Please note that the list of modules given here is indicative. This information is published a long time in advance of enrolment and module content and availability is subject to change.
- Laws' Connections
- Contract Law
- Criminal Law
- Property Law I
- Public Law
Further module information is available on our website.
All first-year modules are compulsory.
- European Union Law
- Jurisprudence and Legal Theory
- Property Law II
- Tort Law
Further module information is available on our website.
All second-year modules are compulsory.
All final-year modules are optional.
You will select 4 modules from options which may include:
- Access to Justice and Community Engagement
- Administrative Law
- Advanced Contract Law
- Alternative Dispute Resolution
- Commercial Law
- Company Law
- Conflict of Laws
- Criminal Processes
- Employment Law
- Environmental Law
- Family Law
- Health Care Law
- History of English Law
- Human Rights in the UK
- Intellectual Property Law
- Intro to Competition Law
- Law and Social Inquiry
- Law of Taxation
- Law, Innovation and Public Policy
- Philosophical Foundations of the Common Law
- Public International Law
- Research Essay
- Roman Law
- Unjust Enrichment
Current module information is available on our website.
During your time at UCL, you will be taught through a combination of lectures, seminars, and tutorials with approximately 9 students. We encourage substantial student participation and class discussion in seminars and tutorials, on the basis of prepared work. Considerable emphasis is placed on small-group teaching where you will benefit from individual attention and advice.
Each week of Years 1 and 2 of the programme students will have at least four x two-hour lectures and 2 small group tutorials each week of terms 1 and 2. In addition to formal learning and teaching events such as lectures, seminars and tutorials, you will have to undertake independent private study. Whilst everybody is different, we expect you to dedicate about 30 hours of private study per week. It may be more some weeks. Many students organise informal study groups and find working with colleagues helpful.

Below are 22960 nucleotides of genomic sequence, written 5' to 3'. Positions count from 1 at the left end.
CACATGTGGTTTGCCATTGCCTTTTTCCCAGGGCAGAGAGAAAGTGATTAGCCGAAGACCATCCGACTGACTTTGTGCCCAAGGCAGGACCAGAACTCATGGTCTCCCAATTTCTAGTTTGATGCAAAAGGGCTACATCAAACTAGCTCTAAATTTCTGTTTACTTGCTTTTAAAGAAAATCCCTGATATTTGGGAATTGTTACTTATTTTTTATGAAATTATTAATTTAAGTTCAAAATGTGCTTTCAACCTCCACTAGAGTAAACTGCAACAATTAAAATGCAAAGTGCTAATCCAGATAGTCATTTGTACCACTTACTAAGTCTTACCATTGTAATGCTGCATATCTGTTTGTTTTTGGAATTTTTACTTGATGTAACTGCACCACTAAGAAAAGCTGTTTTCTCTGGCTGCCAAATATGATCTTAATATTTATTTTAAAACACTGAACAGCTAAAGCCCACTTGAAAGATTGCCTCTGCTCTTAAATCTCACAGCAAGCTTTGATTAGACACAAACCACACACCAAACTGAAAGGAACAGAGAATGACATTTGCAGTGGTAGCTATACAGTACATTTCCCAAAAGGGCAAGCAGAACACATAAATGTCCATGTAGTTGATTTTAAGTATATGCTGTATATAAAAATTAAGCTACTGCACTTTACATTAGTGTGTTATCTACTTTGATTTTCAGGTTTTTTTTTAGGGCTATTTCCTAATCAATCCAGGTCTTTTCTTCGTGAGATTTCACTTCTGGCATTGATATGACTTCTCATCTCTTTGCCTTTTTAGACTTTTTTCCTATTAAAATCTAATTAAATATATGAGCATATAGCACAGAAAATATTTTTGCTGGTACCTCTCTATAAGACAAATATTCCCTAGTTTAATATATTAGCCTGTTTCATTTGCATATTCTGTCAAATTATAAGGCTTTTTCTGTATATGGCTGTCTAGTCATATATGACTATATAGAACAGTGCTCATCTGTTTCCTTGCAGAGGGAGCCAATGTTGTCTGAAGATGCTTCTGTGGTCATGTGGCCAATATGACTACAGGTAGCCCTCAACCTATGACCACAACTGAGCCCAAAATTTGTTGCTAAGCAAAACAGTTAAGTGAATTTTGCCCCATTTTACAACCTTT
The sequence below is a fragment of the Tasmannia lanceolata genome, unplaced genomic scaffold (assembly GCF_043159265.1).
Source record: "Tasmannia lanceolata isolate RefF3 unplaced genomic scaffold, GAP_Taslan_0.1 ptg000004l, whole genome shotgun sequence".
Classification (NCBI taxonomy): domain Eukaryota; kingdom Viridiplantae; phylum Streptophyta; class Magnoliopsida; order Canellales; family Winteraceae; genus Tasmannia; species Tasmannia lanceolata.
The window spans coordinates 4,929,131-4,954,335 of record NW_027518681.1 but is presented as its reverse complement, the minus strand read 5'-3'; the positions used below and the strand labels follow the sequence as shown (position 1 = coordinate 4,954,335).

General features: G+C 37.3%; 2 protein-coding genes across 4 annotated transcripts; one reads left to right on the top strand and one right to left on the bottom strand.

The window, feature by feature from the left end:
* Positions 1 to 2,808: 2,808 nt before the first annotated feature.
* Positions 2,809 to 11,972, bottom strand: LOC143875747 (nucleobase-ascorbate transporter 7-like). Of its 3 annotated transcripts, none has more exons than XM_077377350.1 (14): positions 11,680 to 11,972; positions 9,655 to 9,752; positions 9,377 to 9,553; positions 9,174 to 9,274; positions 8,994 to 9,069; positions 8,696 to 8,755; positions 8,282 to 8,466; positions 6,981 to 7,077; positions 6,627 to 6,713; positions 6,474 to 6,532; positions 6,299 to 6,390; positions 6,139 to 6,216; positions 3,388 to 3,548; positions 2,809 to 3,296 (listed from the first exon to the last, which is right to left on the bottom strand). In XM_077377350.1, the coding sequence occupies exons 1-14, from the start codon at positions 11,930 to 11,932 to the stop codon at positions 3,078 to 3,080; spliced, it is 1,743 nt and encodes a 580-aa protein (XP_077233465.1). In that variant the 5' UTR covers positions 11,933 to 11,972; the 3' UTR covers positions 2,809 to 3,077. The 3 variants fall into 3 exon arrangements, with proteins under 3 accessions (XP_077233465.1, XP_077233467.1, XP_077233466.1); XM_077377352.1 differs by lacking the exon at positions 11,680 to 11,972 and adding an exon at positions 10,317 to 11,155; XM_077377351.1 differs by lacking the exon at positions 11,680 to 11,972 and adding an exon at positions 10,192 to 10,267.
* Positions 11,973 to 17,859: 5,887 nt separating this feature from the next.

You are required to pass written assessments each year for each of your modules. You may also be assessed by way of, for example, group work/presentation.
Detailed module descriptions are available on the department website: Law LLB.
As a law student, you will be encouraged to develop a critical awareness of how the law works and how it may be changed, to sharpen your powers of reasoning, and to develop both the technical expertise to solve legal problems and the capacity to determine whether a solution is fair and just.
The wide range of skills and subjects learned throughout your degree open up many opportunities when you graduate. Many UCL Laws graduates move directly to further vocational study and train to become solicitors or barristers. Recent graduates have also chosen employment in government, political service and a range of industries. Some have selected to undertake further academic study.
UCL is committed to helping you get the best start after graduation. Read more about how UCL Careers and UCL Innovation and Enterprise can help you find employment or learn about entrepreneurship.
“At UCL Laws, I have interacted with and learnt from leading academics and barristers. The lecturers and tutors at UCL are the ones who write our textbooks, are mentioned in leading judgments, and are frequently cited by the media. ”Godwin Tan Gelun - Law LLB Third Year
Fees and funding
The fees indicated are for undergraduate entry in the 2021/22 academic year. The UK fees shown are for the first year of the programme at UCL only. Fees for future years may be subject to an inflationary increase. The Overseas fees shown are the fees that will be charged to 2021/22 entrants for each year of study on the programme, unless otherwise indicated below. Fees for the 2022/23 academic year will be advertised as soon as they are available.
- UK students
- £9,250 (2021/22)
- Overseas students
- £23,300 (2021/22)
Full details of UCL's tuition fees, tuition fee policy and potential increases to fees can be found on the UCL Students website.
A guide including rough estimates for these and other living expenses is included on the UCL Fees and funding pages. If you are concerned by potential additional costs for books, equipment, etc., please get in touch with the relevant departmental contact (details given on this page).
Various funding options are available, including student loans, scholarships and bursaries. UK students whose household income falls below a certain level may also be eligible for a non-repayable bursary or for certain scholarships. Please see the Fees and funding pages for more details.
For a list of departmental scholarships available in Law, please visit our website for full information.
Funding opportunities relevant to the department may appear in this section when they are available. Please check carefully or confirm with the programme contact to ensure they apply to this degree programme.
The Scholarships and Funding website lists scholarships and funding schemes available to UCL students. These may be open to all students, or restricted to specific nationalities, regions or academic department.
UCL is regulated by the Office for Students.
Page last modified on 4 May 2021